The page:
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John Hume's island of inclusiveness has yet to be achieved

Dan O'Brien


John Hume was a political colossus, but it is too early to properly judge his legacy on this island, writes Dan O'Brien

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Blessed be the peacemakers: It may be that it’s only when Sinn Féin’s Mary Lou McDonald sits at Cabinet in Dublin will it be known whether the sort of inclusive politics John Hume and Seamus Mallon so passionately believed in can be guaranteed on this island. Photo: Pacemaker Press

Blessed be the peacemakers: It may be that it’s only when Sinn Féin’s Mary Lou McDonald sits at Cabinet in Dublin will it be known whether the sort of inclusive politics John Hume and Seamus Mallon so passionately believed in can be guaranteed on this island. Photo: Pacemaker Press

Blessed be the peacemakers: It may be that it’s only when Sinn Féin’s Mary Lou McDonald sits at Cabinet in Dublin will it be known whether the sort of inclusive politics John Hume and Seamus Mallon so passionately believed in can be guaranteed on this island. Photo: Pacemaker Press

John Hume's death, coming just after the passing of his fellow SDLP titan Seamus Mallon earlier in 2020, closes a chapter. The two men were this island's outstanding democrats and statesmen of their own era. It is by no means a stretch to say that they were the finest public representatives of the entire post-partition era, or indeed of any era.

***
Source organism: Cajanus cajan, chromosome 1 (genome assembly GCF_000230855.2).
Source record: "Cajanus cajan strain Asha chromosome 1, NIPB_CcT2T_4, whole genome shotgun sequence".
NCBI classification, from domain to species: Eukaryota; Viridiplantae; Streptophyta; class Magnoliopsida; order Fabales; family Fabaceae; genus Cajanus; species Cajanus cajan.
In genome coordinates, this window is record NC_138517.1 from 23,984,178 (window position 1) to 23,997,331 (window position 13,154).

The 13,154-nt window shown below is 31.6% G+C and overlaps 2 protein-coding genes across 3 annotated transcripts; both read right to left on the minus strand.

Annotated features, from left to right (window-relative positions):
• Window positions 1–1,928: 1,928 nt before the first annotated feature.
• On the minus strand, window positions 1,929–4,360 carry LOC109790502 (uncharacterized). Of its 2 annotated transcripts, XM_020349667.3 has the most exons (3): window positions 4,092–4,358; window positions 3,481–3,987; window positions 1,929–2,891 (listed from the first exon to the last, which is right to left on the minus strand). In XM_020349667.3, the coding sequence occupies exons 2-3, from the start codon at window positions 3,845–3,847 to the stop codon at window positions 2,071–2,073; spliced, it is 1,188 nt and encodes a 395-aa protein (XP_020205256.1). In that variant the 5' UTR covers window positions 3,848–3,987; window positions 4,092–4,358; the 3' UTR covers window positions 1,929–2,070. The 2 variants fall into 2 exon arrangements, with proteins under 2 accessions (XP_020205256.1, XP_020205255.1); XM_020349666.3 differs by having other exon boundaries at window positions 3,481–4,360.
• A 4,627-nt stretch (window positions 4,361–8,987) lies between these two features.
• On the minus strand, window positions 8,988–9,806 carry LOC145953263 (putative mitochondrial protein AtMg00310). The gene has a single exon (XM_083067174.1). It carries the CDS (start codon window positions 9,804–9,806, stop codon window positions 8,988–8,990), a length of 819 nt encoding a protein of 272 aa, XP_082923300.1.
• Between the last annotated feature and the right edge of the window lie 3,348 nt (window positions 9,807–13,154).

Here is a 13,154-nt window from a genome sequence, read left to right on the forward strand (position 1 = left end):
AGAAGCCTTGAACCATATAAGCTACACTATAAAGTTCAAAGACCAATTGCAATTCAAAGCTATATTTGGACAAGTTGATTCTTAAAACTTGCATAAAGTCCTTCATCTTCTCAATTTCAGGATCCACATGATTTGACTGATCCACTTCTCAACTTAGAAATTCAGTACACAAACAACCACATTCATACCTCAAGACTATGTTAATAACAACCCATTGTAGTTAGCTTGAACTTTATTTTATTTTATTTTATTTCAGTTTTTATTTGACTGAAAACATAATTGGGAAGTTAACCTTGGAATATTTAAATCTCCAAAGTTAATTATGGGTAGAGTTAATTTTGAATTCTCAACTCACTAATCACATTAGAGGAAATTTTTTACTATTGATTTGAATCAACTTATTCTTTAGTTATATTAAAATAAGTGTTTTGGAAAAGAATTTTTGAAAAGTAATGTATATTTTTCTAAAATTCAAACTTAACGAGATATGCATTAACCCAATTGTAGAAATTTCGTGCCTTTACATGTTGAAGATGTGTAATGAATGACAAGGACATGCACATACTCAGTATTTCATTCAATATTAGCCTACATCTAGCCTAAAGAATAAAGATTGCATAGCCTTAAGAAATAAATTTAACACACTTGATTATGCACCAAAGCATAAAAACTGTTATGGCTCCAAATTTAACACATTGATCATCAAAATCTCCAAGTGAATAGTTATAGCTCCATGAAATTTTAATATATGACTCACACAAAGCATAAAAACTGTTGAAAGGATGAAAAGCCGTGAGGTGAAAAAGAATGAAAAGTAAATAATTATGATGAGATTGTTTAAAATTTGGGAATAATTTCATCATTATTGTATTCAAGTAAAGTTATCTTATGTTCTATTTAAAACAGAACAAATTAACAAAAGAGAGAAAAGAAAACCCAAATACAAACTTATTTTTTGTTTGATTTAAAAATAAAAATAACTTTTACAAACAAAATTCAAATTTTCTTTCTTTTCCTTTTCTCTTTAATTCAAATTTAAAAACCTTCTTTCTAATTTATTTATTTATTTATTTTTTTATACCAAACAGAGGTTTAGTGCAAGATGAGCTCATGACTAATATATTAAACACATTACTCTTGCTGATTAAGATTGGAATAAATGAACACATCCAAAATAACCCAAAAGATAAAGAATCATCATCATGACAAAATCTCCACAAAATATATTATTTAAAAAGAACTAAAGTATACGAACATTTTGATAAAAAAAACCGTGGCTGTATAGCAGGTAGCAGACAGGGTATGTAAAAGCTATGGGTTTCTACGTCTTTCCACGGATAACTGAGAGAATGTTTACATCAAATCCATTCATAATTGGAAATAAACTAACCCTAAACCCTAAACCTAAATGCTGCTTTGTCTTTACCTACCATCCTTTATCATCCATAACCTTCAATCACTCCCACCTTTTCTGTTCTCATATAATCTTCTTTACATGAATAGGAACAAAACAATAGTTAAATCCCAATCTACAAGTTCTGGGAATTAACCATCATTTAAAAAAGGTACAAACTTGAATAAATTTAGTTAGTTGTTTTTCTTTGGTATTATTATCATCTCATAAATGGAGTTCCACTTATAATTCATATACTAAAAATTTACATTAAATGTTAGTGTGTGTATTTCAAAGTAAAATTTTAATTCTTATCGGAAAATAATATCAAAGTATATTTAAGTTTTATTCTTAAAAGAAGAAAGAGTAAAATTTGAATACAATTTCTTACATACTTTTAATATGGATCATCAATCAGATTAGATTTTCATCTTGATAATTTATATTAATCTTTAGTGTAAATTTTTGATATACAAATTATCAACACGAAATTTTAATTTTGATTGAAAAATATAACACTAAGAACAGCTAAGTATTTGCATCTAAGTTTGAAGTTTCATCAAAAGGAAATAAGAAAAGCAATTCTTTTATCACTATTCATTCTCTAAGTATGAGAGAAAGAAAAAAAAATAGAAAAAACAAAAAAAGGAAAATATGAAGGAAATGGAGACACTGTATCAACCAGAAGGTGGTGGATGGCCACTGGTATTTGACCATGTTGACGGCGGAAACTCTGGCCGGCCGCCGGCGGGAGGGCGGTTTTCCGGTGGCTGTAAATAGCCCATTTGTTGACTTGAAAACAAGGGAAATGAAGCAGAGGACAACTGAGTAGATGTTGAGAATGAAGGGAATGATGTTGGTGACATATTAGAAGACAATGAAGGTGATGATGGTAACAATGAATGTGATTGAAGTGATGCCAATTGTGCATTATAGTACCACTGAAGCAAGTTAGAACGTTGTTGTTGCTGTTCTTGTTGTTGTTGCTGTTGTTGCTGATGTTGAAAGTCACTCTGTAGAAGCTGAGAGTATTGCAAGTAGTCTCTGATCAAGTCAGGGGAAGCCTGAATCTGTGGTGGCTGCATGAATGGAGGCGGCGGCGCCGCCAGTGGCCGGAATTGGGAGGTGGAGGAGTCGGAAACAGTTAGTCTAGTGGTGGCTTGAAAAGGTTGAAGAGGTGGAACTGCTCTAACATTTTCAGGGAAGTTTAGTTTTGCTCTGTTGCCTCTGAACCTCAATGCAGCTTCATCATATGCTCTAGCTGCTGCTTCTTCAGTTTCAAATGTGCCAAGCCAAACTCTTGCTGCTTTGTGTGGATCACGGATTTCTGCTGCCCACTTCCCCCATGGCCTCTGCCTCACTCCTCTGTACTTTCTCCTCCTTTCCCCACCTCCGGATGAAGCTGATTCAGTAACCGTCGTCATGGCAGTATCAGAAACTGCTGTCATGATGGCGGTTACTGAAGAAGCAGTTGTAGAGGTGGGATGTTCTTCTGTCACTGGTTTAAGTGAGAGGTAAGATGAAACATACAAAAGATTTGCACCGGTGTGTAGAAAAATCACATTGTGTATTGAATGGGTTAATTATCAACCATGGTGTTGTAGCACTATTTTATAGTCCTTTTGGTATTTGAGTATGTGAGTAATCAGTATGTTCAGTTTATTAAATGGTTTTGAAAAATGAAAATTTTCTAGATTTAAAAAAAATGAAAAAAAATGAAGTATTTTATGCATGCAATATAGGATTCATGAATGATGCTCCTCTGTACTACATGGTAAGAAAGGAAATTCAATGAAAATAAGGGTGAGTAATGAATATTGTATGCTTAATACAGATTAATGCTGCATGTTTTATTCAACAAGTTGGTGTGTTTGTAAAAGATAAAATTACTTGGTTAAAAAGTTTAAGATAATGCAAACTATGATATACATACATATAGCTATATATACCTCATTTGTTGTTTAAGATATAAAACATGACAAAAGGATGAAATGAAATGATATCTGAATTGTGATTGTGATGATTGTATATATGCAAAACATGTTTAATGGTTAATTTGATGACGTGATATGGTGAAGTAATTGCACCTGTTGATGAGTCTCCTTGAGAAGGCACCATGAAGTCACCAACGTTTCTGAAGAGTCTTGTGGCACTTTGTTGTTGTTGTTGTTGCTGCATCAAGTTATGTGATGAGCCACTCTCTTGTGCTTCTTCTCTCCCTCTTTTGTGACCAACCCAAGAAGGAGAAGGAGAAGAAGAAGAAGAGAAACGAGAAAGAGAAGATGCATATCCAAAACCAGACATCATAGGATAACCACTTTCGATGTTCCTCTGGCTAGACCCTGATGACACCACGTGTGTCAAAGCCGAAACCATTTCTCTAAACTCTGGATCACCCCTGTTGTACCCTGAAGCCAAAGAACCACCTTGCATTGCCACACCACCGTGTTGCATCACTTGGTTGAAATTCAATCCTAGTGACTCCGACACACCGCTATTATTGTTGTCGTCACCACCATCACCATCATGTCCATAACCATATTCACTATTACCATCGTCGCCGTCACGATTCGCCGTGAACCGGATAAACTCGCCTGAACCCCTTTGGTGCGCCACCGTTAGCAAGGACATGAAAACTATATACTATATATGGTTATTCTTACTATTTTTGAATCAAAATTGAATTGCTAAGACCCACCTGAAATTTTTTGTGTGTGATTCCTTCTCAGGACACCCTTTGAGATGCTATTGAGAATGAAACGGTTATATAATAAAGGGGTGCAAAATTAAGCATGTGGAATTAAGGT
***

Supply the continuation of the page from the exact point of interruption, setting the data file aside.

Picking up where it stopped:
Hume's commitment to liberal democracy and its values was constant, clear-eyed and unwavering. His belief in the peaceful resolution of inter-communal conflict was maintained throughout a period when the use of violence for political means across the western world was far more common, and for some far more acceptable, than it is today.

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Sinn Féin’s Mary Lou McDonald. Photo: Reuters

Sinn Féin’s Mary Lou McDonald. Photo: Reuters

Sinn Féin’s Mary Lou McDonald. Photo: Reuters

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